After the Riots: I Heart London

Pictures of the riots and their aftermath were beamed all around the world.

It’s easy to imagine the place as a city under siege, or where the inhabitants are all at each others’ throats day and night, snarling and aggressive.

That’s not the London where I live, the London I know, the London I love.

Today, two young (black) families squealed in delight at the sight of Not Cat, who is the same colour as the cat belonging to one of them.

Gingers are the best, I said, and we all grinned.

The day after the riots in my area, I took this photo of the doorstep of a neighbour’s house.

Apples

They are still cleaning up the main road. Shops are still missing windows, but there are chirpy signs saying Business as Usual, and people are smiling and talking to each other.

This is London.

It’s good to be home.

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10 thoughts on “After the Riots: I Heart London

  1. I can imagine what you mean Isobel, our roots are hard to shake off, even at times of such deliberate destruction.
    Your image is lovely, such signs are common here, especially in the country areas, but to see it in a city, at this time especially, is heart warming. As a matter of fact, only the day, a house not far from me, left a sign in their drive, leaning against a pile of stuff saying “just cleaned out the attic, if there’s anything you fancy, take it”. It was all gone inside an hour. Saves taking it to the tip, as well. One mans rubbish, and all that 🙂
    Lovely post Isobel.

    • Thanks Val. Glad you enjoyed it.
      Here people often put things they don’t want on the pavement so that others can take them. It becomes a problem only when no one wants an item!
      In my mother’s neck of the woods, there’s usually a charge…

  2. Good to read this, too, Isobel. I’ve never lived in London but always loved visiting and thought of it as a series of villages and towns. When son no 2 lived in Shepherds Bush, it certainly seemed like he had a local village, with a friendly newsagent, a fishmonger, a great fruit and veg shop – all at the bottom of his road.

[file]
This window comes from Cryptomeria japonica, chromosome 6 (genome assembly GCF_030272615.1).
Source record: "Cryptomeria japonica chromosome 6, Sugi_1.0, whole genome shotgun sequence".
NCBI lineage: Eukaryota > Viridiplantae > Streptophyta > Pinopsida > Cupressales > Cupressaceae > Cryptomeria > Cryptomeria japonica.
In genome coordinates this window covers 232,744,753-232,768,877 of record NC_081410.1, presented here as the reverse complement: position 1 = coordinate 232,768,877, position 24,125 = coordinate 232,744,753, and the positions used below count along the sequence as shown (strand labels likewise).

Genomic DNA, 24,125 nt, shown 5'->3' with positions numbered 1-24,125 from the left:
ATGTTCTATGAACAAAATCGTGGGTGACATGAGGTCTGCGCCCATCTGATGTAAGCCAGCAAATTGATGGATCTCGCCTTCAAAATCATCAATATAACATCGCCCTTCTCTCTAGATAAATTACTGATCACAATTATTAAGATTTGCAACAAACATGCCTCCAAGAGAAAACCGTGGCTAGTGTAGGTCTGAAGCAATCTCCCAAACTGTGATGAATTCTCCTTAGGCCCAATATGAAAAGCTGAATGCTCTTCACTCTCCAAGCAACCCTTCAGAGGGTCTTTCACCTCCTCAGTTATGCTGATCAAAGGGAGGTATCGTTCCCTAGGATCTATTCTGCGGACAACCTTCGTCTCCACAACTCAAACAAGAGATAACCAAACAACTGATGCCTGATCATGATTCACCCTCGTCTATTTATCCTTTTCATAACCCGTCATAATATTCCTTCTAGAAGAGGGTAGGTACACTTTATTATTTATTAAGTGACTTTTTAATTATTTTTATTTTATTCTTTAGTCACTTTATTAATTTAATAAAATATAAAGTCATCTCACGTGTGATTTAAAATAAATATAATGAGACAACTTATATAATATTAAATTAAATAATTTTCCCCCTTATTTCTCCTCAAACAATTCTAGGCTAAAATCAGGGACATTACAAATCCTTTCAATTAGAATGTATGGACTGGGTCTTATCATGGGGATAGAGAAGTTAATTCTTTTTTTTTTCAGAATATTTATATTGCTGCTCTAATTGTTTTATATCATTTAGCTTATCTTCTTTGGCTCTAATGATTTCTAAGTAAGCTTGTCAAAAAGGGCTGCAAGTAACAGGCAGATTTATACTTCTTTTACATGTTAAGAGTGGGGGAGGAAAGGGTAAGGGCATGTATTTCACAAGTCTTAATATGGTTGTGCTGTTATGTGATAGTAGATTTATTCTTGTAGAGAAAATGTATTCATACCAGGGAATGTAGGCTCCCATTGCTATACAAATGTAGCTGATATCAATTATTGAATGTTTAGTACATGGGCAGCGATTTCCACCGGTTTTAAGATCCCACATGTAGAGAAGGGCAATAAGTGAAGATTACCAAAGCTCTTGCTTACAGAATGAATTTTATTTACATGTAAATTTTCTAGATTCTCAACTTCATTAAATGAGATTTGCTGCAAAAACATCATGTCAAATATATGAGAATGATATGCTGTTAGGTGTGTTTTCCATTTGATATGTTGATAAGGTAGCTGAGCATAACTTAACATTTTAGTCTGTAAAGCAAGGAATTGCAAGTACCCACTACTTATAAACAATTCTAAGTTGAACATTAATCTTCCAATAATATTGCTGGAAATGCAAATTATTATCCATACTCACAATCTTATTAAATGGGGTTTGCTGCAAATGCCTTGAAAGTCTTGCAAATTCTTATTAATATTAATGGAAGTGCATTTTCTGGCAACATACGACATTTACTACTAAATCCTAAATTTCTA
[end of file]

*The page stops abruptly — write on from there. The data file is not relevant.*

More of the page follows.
Good people will prevail. London survived the Blitz. It will survive the immoral minority too.

    • Yeah, I think you are right. There is more good will than bad; more friendliness than aggression. Our communities haven’t been shattered, they’ve been shocked, but the habits of chat and neighbourliness will persist.
      Mind you, Shepherd’s Bush…!

  3. Its interesting to read this. I’ve just written an essay to evaluate the claim that “Britishness is a set of shared values and ideas”. I wonder, and hope, that the riots might unite rather than divide the people in the cities affected.

    • I like that premise. I come from a long line of immigrants and I think the various parts of my family have espoused British values down the years.
      I believe there are always people who will reject a community’s values. That is nothing new. Maybe these recent riots will make others make more of effort to support their community, and create contacts.

  4. It was shocking, but communities such as yours will recover and life goes on. Good to hear, you know.

    It has happened before and no doubt will happen again, but you are right, we have always pulled together. The difference this time was the irresistible, to a small group, images of our police standing by and watching it happen. The press coverage was in some instances, inaccurate and inflammatory, in my opinion, and this did little to help.

    • I was quite taken aback to read a piece in tonight’s Standard poopooing comparisons between greedy bankers and greedy rioters. They are very similar and very selfish in my book.

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